Plant Risk Assessment Guides

Answering Plant Assessor Questions

Answering Plant Assessor Questions


Plant Assessor is a world leader in utilizing the power of the internet and associated technology to deliver intelligent solutions to assist
in the management of safe systems of work around plant & equipment.


Plant Assessor delivers to its members the benefits of extensive knowledge of Legislative requirements, Australian & International Standards,
Regulator Codes of Practice etc. combined with thousands of hours of expert risk assessment and more than 100,000 plant risk
assessments completed.


This is the first instalment in a series of articles designed to provide an insight into a range of specific risk areas that Plant Assessor users
will be asked to consider when conducting inspections.


These articles will cover everything including; minimum competency required to answer questions, the “Golden Rules” to follow when
answering questions, & details of questions related to specific types of equipment and how to determine what compliance looks like.


Who Can Conduct Plant Assessor Inspections?


The minimum knowledge requirements and skills for anyone answering Plant Assessor questions include –


  • The ability to read & write
  • A high degree of competency in dealing with, and understanding of the machinery subject of the inspection. This includes
    knowing how the machine is used, and having the ability to identify machine features


Users do not need comprehensive understanding of the risk assessment process, safety legislation or technical standards.

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Application of the Golden Rules to a Specific Question


Here we apply each of the Golden Rules to a specific Plant Assessor question addressing a risk associated with machine
controls and logical actuation.


Question – Are all controls orientated so that the movement of the control is consistent with the action of the machine
e.g. moving a control lever to the left results in the machine turning to the left?


Read the entire question – In the example provided the question relates to all controls used to operate the machine that
result in a movement of the machine. Consider how many sets of controls are on the machine you are inspecting.

Be honest – If any control does not meet any of the requirements in the question you must answer NO. The no answer results
in an action that requires rectification. Provide clarity by documenting details of the actual or potential non-compliance in the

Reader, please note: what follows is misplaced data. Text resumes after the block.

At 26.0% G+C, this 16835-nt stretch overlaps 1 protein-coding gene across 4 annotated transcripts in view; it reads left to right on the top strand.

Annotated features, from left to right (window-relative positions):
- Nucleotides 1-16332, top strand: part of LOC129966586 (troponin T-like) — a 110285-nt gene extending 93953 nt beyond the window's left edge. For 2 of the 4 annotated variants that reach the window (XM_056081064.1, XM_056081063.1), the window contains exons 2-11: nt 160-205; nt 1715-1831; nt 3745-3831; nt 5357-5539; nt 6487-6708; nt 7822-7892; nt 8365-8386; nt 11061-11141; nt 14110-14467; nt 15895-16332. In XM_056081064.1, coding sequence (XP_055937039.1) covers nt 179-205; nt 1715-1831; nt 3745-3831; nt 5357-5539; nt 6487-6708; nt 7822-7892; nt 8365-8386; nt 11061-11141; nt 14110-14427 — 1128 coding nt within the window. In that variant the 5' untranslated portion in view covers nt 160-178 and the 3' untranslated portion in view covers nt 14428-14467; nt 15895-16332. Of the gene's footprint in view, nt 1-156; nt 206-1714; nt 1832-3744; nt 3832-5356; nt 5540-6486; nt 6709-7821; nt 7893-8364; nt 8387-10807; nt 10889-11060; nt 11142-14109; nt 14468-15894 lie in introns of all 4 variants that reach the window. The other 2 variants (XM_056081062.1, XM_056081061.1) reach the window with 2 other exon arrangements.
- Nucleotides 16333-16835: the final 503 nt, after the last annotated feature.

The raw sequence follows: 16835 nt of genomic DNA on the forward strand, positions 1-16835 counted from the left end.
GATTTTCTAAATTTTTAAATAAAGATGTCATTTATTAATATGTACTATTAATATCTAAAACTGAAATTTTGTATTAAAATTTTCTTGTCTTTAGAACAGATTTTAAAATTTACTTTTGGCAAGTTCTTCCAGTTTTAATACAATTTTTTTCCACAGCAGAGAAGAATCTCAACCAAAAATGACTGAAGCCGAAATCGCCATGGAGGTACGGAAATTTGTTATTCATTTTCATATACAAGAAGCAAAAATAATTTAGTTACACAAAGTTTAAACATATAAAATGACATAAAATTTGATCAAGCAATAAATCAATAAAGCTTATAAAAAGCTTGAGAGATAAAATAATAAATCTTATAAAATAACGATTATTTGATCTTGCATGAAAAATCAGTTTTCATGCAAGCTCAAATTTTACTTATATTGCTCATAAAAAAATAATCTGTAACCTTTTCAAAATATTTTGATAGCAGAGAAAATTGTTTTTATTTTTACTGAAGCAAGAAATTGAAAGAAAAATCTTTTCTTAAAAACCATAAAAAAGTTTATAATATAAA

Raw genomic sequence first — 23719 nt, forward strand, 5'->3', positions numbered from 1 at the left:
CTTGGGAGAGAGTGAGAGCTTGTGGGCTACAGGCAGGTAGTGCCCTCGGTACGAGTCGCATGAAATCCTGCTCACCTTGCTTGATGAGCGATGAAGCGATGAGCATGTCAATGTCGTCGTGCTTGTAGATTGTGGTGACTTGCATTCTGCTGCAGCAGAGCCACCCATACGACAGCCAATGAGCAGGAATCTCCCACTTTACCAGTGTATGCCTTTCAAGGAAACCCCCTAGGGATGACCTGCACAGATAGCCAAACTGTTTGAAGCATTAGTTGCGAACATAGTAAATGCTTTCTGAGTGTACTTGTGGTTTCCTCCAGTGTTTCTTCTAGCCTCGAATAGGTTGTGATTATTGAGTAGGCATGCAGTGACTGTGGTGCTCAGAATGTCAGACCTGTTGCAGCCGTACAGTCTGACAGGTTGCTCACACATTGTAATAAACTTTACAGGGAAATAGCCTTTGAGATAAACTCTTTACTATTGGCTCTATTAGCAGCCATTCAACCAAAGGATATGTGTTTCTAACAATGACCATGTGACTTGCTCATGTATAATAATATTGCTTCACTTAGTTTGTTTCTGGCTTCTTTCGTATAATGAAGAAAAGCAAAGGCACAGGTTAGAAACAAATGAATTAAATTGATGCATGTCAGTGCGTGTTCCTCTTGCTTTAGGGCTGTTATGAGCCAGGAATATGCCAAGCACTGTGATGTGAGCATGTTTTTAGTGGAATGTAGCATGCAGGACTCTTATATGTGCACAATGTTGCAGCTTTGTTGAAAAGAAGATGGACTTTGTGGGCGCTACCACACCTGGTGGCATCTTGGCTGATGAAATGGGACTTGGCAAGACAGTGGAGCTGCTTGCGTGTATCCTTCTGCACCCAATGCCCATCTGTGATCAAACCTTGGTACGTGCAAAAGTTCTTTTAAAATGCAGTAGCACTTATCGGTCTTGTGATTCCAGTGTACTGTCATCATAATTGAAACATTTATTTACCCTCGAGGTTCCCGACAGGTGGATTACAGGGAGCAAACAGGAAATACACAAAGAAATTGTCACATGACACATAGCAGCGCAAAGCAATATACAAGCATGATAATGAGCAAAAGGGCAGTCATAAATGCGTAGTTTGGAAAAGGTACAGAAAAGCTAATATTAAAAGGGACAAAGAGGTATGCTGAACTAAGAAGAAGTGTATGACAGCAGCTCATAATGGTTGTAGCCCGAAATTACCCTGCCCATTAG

question comments section.

Never assume – Every control must be tested to ensure it meets the full requirements of this question. Don’t assume that the
label is correct. Start the machine and test. If this is impractical, answer NO and include an appropriate comment.

Err on the side of caution – If you are unsure for any reason then it is best to answer NO. e.g. the control movements only
partially match the movement of the machine (left & right are OK but up & down movement is reversed).

Only answer Not Applicable if it is really Not Applicable – In this example the only time it can be Not Applicable is
if the machine has no controls that result in a movement of the machine.

Technical and Practical Aspects of Control Questions


There are several key things that need to be considered when answering the Plant Assessor questions for machine controls.



Poor ergonomics give rise to many long term injuries. It may seem ok
for irregular operation however repeated operation can lead to serious injury.
Reaching behind or stretching continually is a key issue to be recognised.
A classic example of this is when a Front End Loader is connected to a
tractor via the rear remotes and the controls for these are traditionally
behind the operator seat.


All controls must be labelled in a manner that allows for regular and new operators
to clearly understand what the control is for. Identifying a control in an emergency
is particularly critical.


The movement of the control must match the movement of the machine.
This is a requirement of AS4024. Just like labelling, in an emergency this is critical.
Instinct can overtake what an operator sees e.g. in an emergency the loader needs
to be lowered, instinctively the operator pushes the lever down and expects the loader
to drop however the loader is connected via the remotes and it goes up instead of down.


Are all controls in a state that allows them to be used without risk of unintentional
mis-operation such as slipping or the control breaking during use?

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